As well as Playa de la Vega, there are recognized naturist beaches along the Norte at Zarautz, Ballota, Torimbia (between Llanes and Naves) and Meixota west of Tapia (and even in the middle of San Sebastian!!), so those who are comfortable in doing so, can emulate Jan D at a number of spots. Many beaches have an accepted naturist area at the far end, and the Spanish appear to accept this without a qualm. I have met German and Slovak pilgrims who took advantage of the beach just below the albergues in Tapia and La Isla, and other beach users didn't seem to notice. The Civil Guards mentioned above told me that there is no illegality in Spain for au naturel beach use but one should be sensitive to others.

PS- I have looked at my notes, and there are public changing rooms on the beach at Ribadesella and at Salinas near Aviles.
 
Last edited:

Bamboo

New Member
Camino(s) past & future
Camino del Norte (2019)
Wow thanks to everyone for taking the time to provide such comprehensive and thoughtful responses!

Seems like there will be plenty of swimming opportunities on the beach and in pools along the way! I’ll definitely look into all the recommended beach options and I seriously like the idea of scheduling rest days by the sea. I’m planning on taking about 40 days so I’ll have plenty of time to stop and have a dip. 😁

So it looks like I’ll be bringing my bathers and perhaps I’ll seek out a Costco down quilt - just need to wait for them to be back in stock in Melbourne, Australia. I have plans to cut it down to a third And snap lock the bottom of it to my liner. For $30 it’s worth a try!

Given there are no pools at albergues on the Norte I think I’ll leave the goggles at home and just buy one at the pools if I end up having the time and inclination to do some lap swimming.

Liz, ill likely start on the 1st or 2nd of September but will be taking my time so I wouldn’t be surprised if we do meet along The Way somewhere! 😆
 

Bales

New Member
Camino(s) past & future
Sept 2019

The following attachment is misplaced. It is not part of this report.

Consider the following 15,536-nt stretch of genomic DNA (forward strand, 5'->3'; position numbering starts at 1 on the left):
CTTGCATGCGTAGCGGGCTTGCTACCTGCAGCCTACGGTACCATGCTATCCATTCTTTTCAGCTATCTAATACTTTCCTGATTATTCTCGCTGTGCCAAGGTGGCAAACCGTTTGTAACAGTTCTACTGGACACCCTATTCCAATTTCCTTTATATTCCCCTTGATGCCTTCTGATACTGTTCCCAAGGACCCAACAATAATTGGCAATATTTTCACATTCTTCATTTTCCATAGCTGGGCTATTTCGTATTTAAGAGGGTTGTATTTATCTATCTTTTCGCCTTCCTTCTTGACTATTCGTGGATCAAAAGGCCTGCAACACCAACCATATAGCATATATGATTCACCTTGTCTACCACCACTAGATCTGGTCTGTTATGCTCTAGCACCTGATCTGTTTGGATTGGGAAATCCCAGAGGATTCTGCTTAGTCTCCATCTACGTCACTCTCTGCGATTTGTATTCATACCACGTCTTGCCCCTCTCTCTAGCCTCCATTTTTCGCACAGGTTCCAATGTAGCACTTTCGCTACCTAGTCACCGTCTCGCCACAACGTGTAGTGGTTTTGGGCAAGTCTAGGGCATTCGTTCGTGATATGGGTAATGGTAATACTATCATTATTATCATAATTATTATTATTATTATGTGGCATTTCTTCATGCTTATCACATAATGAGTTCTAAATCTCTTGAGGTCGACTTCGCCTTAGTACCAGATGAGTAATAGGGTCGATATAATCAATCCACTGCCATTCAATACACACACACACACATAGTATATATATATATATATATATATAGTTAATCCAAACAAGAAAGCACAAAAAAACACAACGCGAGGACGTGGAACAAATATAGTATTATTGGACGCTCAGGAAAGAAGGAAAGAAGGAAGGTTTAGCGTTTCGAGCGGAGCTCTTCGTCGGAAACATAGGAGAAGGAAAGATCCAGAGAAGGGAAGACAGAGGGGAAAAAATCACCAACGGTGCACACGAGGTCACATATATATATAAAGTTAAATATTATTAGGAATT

Wow thanks to everyone for taking the time to provide such comprehensive and thoughtful responses!

Seems like there will be plenty of swimming opportunities on the beach and in pools along the way! I’ll definitely look into all the recommended beach options and I seriously like the idea of scheduling rest days by the sea. I’m planning on taking about 40 days so I’ll have plenty of time to stop and have a dip. 😁

So it looks like I’ll be bringing my bathers and perhaps I’ll seek out a Costco down quilt - just need to wait for them to be back in stock in Melbourne, Australia. I have plans to cut it down to a third And snap lock the bottom of it to my liner. For $30 it’s worth a try!

Given there are no pools at albergues on the Norte I think I’ll leave the goggles at home and just buy one at the pools if I end up having the time and inclination to do some lap swimming.

Liz, ill likely start on the 1st or 2nd of September but will be taking my time so I wouldn’t be surprised if we do meet along The Way somewhere! 😆
Hi Bamboo - girlfriend and I hope to start 1st Sept as well - I am living in Melbourne - see you out there
 
Camino(s) past & future
Camino del Norte Sept 2013
Camino del Norte Sept 2014
Camino del Norte 2015,16,17,18
See you out there - Less than seven months away now! 😁
Hi there. I have done plenty of swimming on El Norte taking precautions as described above. I have usually walked in Sept and silk liner is fine and saves weight and bulk in your pack . Buen Camino
 

Rondimc

New Member
Camino(s) past & future
Future (2017)
I’m planning on walking the Camino del Norte/primitivo starting in Irun in the first week of September this year.

I have a couple of questions (and lots of sub questions) I’m hoping someone could help me with:

  1. do I need a sleeping bag/quilt? (apologies I know this comes up a lot and I’ve pretty much resigned myself to carrying one as I’m a cold sleeper but thought I’d ask anyway as I haven’t seen any threads about question two).
  2. do I need bathers/swimmers and if so, how do you manage the change? (I’m a woman).

  • is it safe to swim in the sea (I’ll be travelling alone). I.e are there strong currents/lots of people swimming/lifeguards, etc?
  • apart from the sea, are there any pools in allergues/in town along the way? Should I bring goggles to do laps? Would I even want to do them after hours of walking? (I should add that I love lap swimming in a pool and find it very relaxing)
  • would it be warm enough to swim in autumn?
Thanking everyone in advance!
We walked the Camino del Norte in Sept and part of August 2017. It was typical weather that year I think, and we enjoyed swimming and wading in the sea at several spots. Often it was a wade from one of the many beautiful beaches, refreshing both spirit and legs. At some of the towns we stayed at after a day of walking, we would change into swim suits and play in the water, Salinas comes to mind ( forever and beautifully ). We did not worry about rip tides.. The water was comfortable, but we are Canadians, so any water you do not have to chop up is fine with us.